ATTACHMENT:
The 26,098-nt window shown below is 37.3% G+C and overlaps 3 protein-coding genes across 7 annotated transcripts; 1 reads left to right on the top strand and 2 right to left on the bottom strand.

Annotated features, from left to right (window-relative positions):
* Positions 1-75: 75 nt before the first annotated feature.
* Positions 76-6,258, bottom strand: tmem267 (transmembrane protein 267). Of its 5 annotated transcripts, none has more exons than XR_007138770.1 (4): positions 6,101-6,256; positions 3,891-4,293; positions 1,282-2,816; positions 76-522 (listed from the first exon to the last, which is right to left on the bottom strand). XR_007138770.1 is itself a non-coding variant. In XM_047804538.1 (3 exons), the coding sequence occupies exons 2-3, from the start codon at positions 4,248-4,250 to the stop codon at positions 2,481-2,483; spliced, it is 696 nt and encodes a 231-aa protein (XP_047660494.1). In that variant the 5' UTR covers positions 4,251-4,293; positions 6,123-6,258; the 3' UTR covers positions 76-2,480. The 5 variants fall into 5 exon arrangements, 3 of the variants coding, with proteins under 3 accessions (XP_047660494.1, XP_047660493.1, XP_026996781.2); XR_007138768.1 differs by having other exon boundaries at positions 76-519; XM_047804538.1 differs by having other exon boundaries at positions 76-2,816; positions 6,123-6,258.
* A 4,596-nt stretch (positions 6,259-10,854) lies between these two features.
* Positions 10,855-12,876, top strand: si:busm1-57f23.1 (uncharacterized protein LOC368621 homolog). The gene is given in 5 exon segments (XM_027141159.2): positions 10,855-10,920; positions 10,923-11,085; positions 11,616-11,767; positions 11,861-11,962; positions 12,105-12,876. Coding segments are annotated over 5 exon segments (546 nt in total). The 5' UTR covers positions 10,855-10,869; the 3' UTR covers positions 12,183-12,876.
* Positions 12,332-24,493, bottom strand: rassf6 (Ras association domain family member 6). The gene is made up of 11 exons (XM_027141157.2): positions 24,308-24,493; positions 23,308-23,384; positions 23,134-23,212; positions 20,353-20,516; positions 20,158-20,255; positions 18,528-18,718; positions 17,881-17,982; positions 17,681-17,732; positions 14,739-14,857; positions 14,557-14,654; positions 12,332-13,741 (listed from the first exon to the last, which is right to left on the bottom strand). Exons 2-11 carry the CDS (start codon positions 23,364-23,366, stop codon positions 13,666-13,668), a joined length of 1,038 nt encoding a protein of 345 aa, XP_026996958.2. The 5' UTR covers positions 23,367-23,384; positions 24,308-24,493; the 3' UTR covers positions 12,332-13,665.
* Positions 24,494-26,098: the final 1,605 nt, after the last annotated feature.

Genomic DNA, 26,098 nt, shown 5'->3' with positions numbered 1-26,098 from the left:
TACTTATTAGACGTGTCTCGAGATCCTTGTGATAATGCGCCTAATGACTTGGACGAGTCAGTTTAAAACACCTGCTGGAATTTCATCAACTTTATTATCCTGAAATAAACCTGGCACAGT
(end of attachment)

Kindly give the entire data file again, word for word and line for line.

The 26,098-nt window shown below is 37.3% G+C and overlaps 3 protein-coding genes across 7 annotated transcripts; 1 reads left to right on the top strand and 2 right to left on the bottom strand.

Annotated features, from left to right (window-relative positions):
* Positions 1-75: 75 nt before the first annotated feature.
* Positions 76-6,258, bottom strand: tmem267 (transmembrane protein 267). Of its 5 annotated transcripts, none has more exons than XR_007138770.1 (4): positions 6,101-6,256; positions 3,891-4,293; positions 1,282-2,816; positions 76-522 (listed from the first exon to the last, which is right to left on the bottom strand). XR_007138770.1 is itself a non-coding variant. In XM_047804538.1 (3 exons), the coding sequence occupies exons 2-3, from the start codon at positions 4,248-4,250 to the stop codon at positions 2,481-2,483; spliced, it is 696 nt and encodes a 231-aa protein (XP_047660494.1). In that variant the 5' UTR covers positions 4,251-4,293; positions 6,123-6,258; the 3' UTR covers positions 76-2,480. The 5 variants fall into 5 exon arrangements, 3 of the variants coding, with proteins under 3 accessions (XP_047660494.1, XP_047660493.1, XP_026996781.2); XR_007138768.1 differs by having other exon boundaries at positions 76-519; XM_047804538.1 differs by having other exon boundaries at positions 76-2,816; positions 6,123-6,258.
* A 4,596-nt stretch (positions 6,259-10,854) lies between these two features.
* Positions 10,855-12,876, top strand: si:busm1-57f23.1 (uncharacterized protein LOC368621 homolog). The gene is given in 5 exon segments (XM_027141159.2): positions 10,855-10,920; positions 10,923-11,085; positions 11,616-11,767; positions 11,861-11,962; positions 12,105-12,876. Coding segments are annotated over 5 exon segments (546 nt in total). The 5' UTR covers positions 10,855-10,869; the 3' UTR covers positions 12,183-12,876.
* Positions 12,332-24,493, bottom strand: rassf6 (Ras association domain family member 6). The gene is made up of 11 exons (XM_027141157.2): positions 24,308-24,493; positions 23,308-23,384; positions 23,134-23,212; positions 20,353-20,516; positions 20,158-20,255; positions 18,528-18,718; positions 17,881-17,982; positions 17,681-17,732; positions 14,739-14,857; positions 14,557-14,654; positions 12,332-13,741 (listed from the first exon to the last, which is right to left on the bottom strand). Exons 2-11 carry the CDS (start codon positions 23,364-23,366, stop codon positions 13,666-13,668), a joined length of 1,038 nt encoding a protein of 345 aa, XP_026996958.2. The 5' UTR covers positions 23,367-23,384; positions 24,308-24,493; the 3' UTR covers positions 12,332-13,665.
* Positions 24,494-26,098: the final 1,605 nt, after the last annotated feature.

Genomic DNA, 26,098 nt, shown 5'->3' with positions numbered 1-26,098 from the left:
TACTTATTAGACGTGTCTCGAGATCCTTGTGATAATGCGCCTAATGACTTGGACGAGTCAGTTTAAAACACCTGCTGGAATTTCATCAACTTTATTATCCTGAAATAAACCTGGCACAGT